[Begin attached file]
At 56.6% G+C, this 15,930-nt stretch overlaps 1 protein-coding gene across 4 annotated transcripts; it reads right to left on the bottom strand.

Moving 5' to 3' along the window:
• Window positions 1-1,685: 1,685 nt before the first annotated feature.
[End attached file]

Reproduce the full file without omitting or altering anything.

At 56.6% G+C, this 15,930-nt stretch overlaps 1 protein-coding gene across 4 annotated transcripts; it reads right to left on the bottom strand.

Moving 5' to 3' along the window:
• Window positions 1-1,685: 1,685 nt before the first annotated feature.